• Energetic Particle Precipitation
• Thermosphere –ionosphere variability
• Geomagnetic field variations
• Variations in satellite drag
• Variations in ionospheric electron density
• NOx production
• Geomagnetically Induced Currents (GICs) primarily occur in high voltage/low resistance power lines. They are the result of geo-electric fields induced in the conducting surface of the Earth as a response to fluctuating ionospheric currents at altitudes around 120 km. The GIC impact at the Earth’s surface is subject to solar wind and geomagnetic activity control, as well as Pedersen and Hall conductivities. The geometry and location of these high-altitude current systems is fundamentally controlled by the morphology of the Earth’s own magnetic field. There are critical gaps in our current understanding of all of these linkages. Field aligned current (FAC) systems such as the large-scale Region 1 (R1) and Region 2 (R2) ‘Birkeland’ currents, and smaller scale cusp currents, polar cap currents and the substorm current wedge provide a complex coupling between the solar wind and the magnetosphere and ionosphere. The behaviour of field-aligned and ionospheric currents during geomagnetic storms is poorly studied due to limited data availability. Feedbacks exist between the currents, electric fields and conductivities which suggest that ionospheric currents have a complex (non-linear) response to different levels of geomagnetic activity forcing, while ionospheric conductivity is modified by enhanced precipitating electron flux due to extreme FAC, which then feeds back on the electric fields and currents. Other examples of possible feedbacks include enhanced outflow of ionospheric oxygen that may affect substorm occurrence and enhanced neutral winds that may provide a drag on ionospheric ions that might damp current variability. The complex response of the magnetospheric system to storm sudden commencements (SSC) includes strong dawn-dusk asymmetry of the large-scale Birkeland currents, fast motion of the current systems, and formation of additional current layers.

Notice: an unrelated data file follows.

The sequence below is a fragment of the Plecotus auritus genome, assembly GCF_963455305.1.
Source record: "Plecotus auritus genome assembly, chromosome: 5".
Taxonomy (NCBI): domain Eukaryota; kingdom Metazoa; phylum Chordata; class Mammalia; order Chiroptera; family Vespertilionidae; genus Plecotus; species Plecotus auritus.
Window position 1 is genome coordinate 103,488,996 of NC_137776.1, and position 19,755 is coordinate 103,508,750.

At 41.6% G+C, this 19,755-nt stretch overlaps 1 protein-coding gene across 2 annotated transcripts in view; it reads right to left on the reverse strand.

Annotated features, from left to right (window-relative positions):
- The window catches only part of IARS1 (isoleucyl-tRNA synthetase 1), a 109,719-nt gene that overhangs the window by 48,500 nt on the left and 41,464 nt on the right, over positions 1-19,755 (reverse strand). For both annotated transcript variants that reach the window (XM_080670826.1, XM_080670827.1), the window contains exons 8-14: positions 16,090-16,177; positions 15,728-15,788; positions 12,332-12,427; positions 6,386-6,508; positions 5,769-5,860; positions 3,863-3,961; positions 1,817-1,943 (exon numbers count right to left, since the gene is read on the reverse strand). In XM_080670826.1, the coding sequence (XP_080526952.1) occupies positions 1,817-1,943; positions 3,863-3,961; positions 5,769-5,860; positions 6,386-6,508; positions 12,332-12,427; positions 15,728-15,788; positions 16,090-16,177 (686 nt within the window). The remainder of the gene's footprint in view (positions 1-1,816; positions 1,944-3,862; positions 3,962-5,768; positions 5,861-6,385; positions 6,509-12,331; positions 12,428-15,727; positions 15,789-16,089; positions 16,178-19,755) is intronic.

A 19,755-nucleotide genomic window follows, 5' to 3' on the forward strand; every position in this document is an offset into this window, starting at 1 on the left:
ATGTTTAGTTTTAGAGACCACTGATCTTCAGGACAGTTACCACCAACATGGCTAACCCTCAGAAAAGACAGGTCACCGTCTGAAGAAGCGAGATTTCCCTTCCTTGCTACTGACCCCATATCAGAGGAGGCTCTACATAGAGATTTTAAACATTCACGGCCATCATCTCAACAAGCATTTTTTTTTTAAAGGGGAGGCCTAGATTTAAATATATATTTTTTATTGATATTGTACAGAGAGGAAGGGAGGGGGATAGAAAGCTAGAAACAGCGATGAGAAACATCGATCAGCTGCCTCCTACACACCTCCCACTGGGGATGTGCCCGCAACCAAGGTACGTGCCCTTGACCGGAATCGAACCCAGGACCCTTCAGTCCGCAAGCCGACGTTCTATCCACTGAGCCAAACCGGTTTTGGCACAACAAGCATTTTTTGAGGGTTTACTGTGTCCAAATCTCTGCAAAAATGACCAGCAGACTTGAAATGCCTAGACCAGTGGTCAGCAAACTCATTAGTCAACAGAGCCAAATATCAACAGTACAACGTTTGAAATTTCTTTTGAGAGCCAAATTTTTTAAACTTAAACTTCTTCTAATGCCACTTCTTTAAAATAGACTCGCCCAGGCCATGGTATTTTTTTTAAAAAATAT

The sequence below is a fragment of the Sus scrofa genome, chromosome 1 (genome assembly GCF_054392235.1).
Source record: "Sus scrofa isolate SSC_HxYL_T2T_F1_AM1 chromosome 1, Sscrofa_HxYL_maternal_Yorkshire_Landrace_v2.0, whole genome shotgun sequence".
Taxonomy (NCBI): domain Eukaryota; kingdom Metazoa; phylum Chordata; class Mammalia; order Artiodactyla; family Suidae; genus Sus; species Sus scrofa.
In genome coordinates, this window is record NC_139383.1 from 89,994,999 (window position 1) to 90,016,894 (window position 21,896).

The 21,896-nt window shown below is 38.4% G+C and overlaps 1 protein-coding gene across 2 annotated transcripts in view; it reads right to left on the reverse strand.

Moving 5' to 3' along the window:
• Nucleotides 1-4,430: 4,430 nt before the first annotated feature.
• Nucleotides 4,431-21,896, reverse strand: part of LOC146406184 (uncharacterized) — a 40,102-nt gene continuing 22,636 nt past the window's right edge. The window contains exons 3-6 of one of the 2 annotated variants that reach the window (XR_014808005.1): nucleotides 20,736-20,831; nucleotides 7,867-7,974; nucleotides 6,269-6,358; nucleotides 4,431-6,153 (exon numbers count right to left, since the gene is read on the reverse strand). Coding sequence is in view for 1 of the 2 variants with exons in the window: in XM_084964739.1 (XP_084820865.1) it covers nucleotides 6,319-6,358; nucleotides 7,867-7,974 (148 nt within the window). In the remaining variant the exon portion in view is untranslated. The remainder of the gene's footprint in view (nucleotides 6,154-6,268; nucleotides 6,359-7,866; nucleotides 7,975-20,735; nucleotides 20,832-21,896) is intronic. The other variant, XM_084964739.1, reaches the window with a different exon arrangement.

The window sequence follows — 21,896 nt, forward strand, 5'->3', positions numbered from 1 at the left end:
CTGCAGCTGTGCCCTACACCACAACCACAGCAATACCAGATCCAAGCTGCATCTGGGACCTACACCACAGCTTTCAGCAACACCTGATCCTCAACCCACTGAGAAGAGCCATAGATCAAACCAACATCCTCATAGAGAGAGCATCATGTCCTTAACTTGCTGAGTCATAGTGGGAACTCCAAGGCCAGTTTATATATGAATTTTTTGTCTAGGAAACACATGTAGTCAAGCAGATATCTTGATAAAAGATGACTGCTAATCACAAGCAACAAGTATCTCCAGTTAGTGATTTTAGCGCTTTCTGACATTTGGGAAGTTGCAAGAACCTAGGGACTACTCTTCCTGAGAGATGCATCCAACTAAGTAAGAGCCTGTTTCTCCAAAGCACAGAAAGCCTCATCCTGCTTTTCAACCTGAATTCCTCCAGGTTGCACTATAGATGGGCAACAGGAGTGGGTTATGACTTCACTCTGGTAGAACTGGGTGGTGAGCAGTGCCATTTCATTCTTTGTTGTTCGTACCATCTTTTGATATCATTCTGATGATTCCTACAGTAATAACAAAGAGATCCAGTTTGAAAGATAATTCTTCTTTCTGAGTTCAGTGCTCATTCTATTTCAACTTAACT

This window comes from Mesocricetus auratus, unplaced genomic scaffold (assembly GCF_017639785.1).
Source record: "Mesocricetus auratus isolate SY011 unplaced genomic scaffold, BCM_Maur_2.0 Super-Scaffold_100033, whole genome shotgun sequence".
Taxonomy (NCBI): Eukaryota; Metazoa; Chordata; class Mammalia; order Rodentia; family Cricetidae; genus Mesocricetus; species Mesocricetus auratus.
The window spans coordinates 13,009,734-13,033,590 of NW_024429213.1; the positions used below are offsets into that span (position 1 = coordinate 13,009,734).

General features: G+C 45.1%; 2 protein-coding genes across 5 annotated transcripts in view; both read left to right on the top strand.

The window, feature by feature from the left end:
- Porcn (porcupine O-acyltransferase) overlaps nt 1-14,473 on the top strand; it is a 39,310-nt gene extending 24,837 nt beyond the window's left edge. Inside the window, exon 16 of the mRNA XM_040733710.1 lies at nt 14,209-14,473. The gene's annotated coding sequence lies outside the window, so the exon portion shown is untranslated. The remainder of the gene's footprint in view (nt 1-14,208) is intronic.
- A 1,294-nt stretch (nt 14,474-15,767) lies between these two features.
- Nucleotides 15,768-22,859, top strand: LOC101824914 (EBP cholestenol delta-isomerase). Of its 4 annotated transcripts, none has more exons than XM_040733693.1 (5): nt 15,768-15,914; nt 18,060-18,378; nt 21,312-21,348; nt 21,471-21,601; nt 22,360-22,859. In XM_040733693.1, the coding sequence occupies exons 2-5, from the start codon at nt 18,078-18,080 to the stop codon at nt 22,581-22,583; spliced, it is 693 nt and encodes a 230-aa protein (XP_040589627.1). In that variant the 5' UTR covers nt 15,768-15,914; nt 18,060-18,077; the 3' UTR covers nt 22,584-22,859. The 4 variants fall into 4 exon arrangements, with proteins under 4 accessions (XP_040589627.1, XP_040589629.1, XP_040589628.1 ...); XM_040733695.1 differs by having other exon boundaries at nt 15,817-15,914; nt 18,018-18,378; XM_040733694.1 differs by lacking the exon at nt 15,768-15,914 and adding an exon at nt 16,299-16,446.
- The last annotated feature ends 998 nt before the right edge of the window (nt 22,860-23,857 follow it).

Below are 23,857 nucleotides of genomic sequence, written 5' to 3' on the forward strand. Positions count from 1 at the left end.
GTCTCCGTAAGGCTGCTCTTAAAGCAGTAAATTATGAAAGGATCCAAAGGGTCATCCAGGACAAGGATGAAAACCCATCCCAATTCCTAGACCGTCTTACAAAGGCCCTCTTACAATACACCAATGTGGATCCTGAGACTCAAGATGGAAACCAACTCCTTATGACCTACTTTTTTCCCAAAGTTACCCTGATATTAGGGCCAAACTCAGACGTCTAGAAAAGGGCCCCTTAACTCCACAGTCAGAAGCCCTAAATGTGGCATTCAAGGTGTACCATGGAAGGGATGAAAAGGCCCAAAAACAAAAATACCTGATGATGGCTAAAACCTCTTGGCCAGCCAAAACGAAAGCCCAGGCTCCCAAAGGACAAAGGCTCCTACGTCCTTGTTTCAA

There is evidence that the meso-scale (~100-1000km) structure of ionospheric currents is important in terms of rate of change of the horizontal component of the surface magnetic field, ∂H/∂t. These currents are therefore relevant to hazardous GIC, despite the diminution of the contribution to surface external H from ionospheric currents with spatial wavelengths less than a few hundred km, due to Biot-Savart integration. This is demonstrated by differences in the distribution of directions of intense ∂H/∂t with those of the corresponding horizontal magnetic field, H, and consistent with higher time frequency fluctuations being generally associated with higher spatial frequencies below the system scale. For example, a 100-1000km ionospheric eddy would be expected to have a 2-30 min overturning timescale for representative 500-1000 m/s convection speeds. This is important because present day Magnetosphere-Ionosphere models at best only reproduce behaviour on hour or more timescales and meso-scale structure is currently over-simplified in GIC models. Since GICs influence various infrastructures, at different locations, what is required is a more complete understanding of high-frequency, meso-scale current structures and the physics behind them.
Since ionospheric currents are a convolution of the structure of electric field and Pedersen and Hall conductivities, there is a need to investigate the relative contributions to meso- and small-scale variability of these parameters. Using Daedalus, which can measure these quantities, we will be able to answer the following: is electric current variability dictated more by the variability of the electric field or the variability of the conductivity?; are variations in conductivity more or less important than variations in conductance (i.e., to what extent does electron density profile matter)?; and what is the relationship between electric field and conductivity?
• Uncertainty in orbit prediction
• Radio signal refraction and absorption
• Changes in Ozοne
• Transformer heating, voltage and AC harmonics fluctuations
• Large margins required in low Earth orbit space operations
• Navigation and communication signal degradation
• Impact on lower atmosphere
• Difficulties in management of and damage to power grid